The company British Condoms is now accepting pre-orders for the iCon Smart Condom, with an app that can track, among other data, a man's "thrust velocity," calories expended "per session," and skin temperature, as well as do tests for chlamydia and syphilis. Projected price is about US$75, but the tech news site CNet reported in March that no money will be collected until the product is ready to ship. [CNet News, 3-2-2017]
The U.S. House of Representatives, demonstrating particular concern for military veterans, enhanced vets' civil rights in March by removing a source of delay in gun purchases. A 2007 law had required all federal agencies to enter any mentally-ill clients into the National Instant Criminal Background Check database for gun purchases, but the new bill exempts "veterans" (including, per VA estimates, 19,000 schizophrenics and 15,000 with "severe" post-traumatic stress syndrome). (An average of a dozen veterans a day in recent times have committed suicide with guns.) [Huffington Post, 3-16-2017]
Fine Points of the Law
Police and prosecutors in Williamsburg, Va., are absolutely certain that Oswaldo Martinez raped and killed a teenage girl in 2005, but, though he was quickly arrested, they have--12 years later--not even put him on trial. Martinez, then 33, is still apparently, genuinely (i.e., not faking) deaf, illiterate, and almost mute, and besides that, the undocumented Salvadorean immigrant has such limited intelligence that test after test has shown him incapable of understanding his legal rights, and therefore "incompetent" to stand trial. (Police made multiple "slam dunk" findings of Martinez's DNA on the victim's body and also linked Martinez via a store camera to the very bottle of juice left at the crime scene.) [Washington Post, 3-13-2017]
On the morning of March 20th in Winter Park, Fla., Charles Howard, standing outside his home being interviewed live by a WFTV reporter, denied he had committed a crime in a widely-reported series of voicemail messages to U.S. Congress members, containing threats to "wrap a rope around your neck and hang you from a lamp post." He boasted that "proof" of his having done nothing wrong was that if he had, he would have already been arrested. "Three minutes later," according to the reporter, agents drove up and arrested Howard. [WFTV (Orlando), 3-20-2017]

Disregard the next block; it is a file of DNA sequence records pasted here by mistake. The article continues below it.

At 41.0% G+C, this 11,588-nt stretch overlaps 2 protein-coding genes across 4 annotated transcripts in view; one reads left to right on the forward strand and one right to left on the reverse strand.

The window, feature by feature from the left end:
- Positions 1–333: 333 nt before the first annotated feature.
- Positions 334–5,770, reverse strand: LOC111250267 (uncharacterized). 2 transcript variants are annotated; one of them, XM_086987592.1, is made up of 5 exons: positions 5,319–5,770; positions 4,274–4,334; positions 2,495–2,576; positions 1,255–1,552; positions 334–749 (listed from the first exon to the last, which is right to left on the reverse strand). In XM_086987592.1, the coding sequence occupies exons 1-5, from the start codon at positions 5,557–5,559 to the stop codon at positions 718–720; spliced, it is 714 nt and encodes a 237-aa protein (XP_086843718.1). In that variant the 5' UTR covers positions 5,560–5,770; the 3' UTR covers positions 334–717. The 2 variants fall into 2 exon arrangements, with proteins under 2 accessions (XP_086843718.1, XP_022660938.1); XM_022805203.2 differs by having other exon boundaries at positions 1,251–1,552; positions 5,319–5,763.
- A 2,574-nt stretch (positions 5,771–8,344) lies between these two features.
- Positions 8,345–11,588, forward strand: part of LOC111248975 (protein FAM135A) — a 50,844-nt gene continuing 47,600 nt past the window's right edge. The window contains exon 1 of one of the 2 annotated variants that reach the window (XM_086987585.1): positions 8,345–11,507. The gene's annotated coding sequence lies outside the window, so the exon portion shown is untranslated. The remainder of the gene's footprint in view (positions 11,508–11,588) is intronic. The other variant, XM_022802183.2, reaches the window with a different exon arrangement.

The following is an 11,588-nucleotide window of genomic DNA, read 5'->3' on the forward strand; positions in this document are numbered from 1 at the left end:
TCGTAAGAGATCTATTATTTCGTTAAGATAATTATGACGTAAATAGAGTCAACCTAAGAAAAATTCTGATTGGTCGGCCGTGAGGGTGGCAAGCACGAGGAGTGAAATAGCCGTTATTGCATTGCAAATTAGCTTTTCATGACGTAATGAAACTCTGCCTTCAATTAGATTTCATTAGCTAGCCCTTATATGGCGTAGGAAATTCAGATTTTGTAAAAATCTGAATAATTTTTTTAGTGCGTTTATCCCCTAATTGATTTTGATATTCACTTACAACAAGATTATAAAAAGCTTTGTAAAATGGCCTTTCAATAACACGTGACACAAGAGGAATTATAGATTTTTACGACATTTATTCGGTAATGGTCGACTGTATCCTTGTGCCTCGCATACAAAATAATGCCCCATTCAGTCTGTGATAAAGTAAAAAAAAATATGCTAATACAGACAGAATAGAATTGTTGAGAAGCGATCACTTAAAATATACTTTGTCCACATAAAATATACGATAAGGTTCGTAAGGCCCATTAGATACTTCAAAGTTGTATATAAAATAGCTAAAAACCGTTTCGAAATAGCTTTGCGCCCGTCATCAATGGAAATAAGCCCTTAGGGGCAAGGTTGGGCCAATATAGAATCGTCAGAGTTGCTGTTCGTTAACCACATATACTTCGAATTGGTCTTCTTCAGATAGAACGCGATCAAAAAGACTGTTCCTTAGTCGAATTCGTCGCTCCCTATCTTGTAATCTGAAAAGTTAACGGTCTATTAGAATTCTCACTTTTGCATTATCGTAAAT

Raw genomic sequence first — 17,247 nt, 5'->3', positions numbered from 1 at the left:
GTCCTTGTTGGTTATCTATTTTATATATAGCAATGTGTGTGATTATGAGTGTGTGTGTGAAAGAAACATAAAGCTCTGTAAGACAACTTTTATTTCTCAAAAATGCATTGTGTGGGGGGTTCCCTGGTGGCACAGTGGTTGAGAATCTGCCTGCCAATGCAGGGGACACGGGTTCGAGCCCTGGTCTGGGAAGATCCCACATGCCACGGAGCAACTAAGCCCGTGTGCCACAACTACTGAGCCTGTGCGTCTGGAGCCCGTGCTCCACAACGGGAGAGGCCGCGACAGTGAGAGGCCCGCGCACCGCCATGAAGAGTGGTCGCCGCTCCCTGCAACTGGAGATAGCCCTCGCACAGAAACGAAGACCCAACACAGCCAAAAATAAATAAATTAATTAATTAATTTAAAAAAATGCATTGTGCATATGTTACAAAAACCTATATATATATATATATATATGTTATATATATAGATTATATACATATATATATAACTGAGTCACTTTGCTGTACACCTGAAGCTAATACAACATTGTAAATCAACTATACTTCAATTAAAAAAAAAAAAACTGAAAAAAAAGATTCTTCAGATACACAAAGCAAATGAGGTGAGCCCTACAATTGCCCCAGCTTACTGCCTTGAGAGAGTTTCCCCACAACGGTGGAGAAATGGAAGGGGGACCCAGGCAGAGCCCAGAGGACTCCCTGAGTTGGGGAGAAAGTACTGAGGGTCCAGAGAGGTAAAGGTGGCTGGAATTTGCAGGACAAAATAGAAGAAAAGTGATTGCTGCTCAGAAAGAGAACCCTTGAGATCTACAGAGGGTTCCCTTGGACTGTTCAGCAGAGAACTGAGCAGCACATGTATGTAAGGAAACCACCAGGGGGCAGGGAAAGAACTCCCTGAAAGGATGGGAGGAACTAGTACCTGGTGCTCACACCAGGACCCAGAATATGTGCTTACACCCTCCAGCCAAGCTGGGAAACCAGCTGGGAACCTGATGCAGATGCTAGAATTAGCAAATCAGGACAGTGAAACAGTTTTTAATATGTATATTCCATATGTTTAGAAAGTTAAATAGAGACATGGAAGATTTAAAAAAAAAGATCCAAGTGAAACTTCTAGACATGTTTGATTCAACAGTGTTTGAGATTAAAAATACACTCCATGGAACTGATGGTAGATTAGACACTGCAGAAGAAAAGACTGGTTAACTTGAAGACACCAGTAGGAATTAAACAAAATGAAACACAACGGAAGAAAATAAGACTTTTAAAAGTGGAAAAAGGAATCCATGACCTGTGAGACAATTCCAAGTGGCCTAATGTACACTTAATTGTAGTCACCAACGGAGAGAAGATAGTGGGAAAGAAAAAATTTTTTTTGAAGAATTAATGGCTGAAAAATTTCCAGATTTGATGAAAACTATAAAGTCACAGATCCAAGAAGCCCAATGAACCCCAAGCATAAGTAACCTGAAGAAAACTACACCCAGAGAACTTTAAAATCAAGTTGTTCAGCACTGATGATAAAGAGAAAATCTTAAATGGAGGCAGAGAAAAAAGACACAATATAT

People Different From Us
Hey, How About a Little "Remorse": (1) Royce Atkins, 23, told the judge in Northampton County (Pa.) in March that he was so sorry he did not stop his car in 2015 and help that 9-year-old boy he had just hit and killed. However, Atkins had earlier been jailhouse-recorded viciously trash-talking the boy's family for "reacting like they're the victims. What about my family? My family is the victim, too." (Atkins got a four-year sentence.) (2) In February, in a Wayne County (Mich.) court during sentencing for a DUI driver who had killed a man and severely injured his fiancee, Judge Qiana Lillard kicked the driver's mother out of the courtroom for laughing at the victim's sister who was tearfully addressing the judge. (Lillard sentenced the mother to 93 days for contempt). [Lehigh Valley Live, 3-32017] [CBS News, 2-28-2017]
Among the facts revealed in the ongoing criminal proceedings against U.S. Navy officials and defense contractor Leonard ("Fat Leonard") Francis, who is charged with arranging kickbacks: In 2007 Francis staged a party for the officials at the Shangri-La Hotel in the Philippines during which (according to an indictment unsealed in March) "historical memorabilia related to General Douglas MacArthur were used by the participants in sexual acts." [Washington Post, 3-14-2017]
The Passing Parade
(1) A 23-year-old Albuquerque woman performed cartwheels instead of a standard "field sobriety test" at a DUI stop in February, but she did poorly and was charged, anyway. On the other hand, student Blayk Puckett, stopped by University of Central Arkansas police, helped shield himself from a DUI by juggling for the officer. (2) Oreos fans sampling the limited-edition Peeps Oreos in February expressed alarm that not only their tongue and saliva turned pink but also their stools (and leaving a pink ring in the bowl). A gastroenterologist told Live Science it was nothing to worry about. [Albuquerque Journal, 2-21-2017] [KTHV-TV (Little Rock), 3-7-2017] [Live Science, 3-6-2017]
A News of the Weird Classic (July 2013)
Yasuomi Hirai, 26, was arrested in Hyogo Prefecture, Japan, in June  after being identified in news reports as the man who had crawled “dozens of meters” in an underground gutter solely to gain access to a particular sidewalk grate near Konan Women’s University--so that he could look up at skirt-wearers passing over the grate. After one pedestrian, noting the pair of eyes below, summoned a police officer, Hirai scurried down the gutter and escaped, but since he had been detained several months earlier on a similar complaint, police soon arrested him. [Japan Daily Press, 6-13-2013] [Kotaku.com, 6-21-2013]
Thanks This Week to Mel Birge, Jim Weber, Russell Bell, Bruce Strickland, Stan Kaplan, and Ivan Katz, and to the News of the Weird Board of Editorial Advisors.
Back in 1982, Howard Blakely transformed the back half of his Volkswagen Beetle into a lawn mower. Twice a week, he would use it to mow the three acres of grass around his business, Blakely's Drapery and Upholstering, in Lecanto, Florida.
Alex is the creator and curator of the Museum of Hoaxes. He's also the author of various weird, non-fiction books such as Elephants on Acid.
Paul Di Filippo
Paul has been paid to put weird ideas into fictional form for over thirty years, in his career as a noted science fiction writer. He has recently begun blogging on many curious topics with three fellow writers at The Inferior 4+1.
Chuck is the purveyor of News of the Weird, the syndicated column which for decades has set the gold-standard for reporting on oddities and the bizarre.
Our banner was drawn by the legendary underground cartoonist Rick Altergott.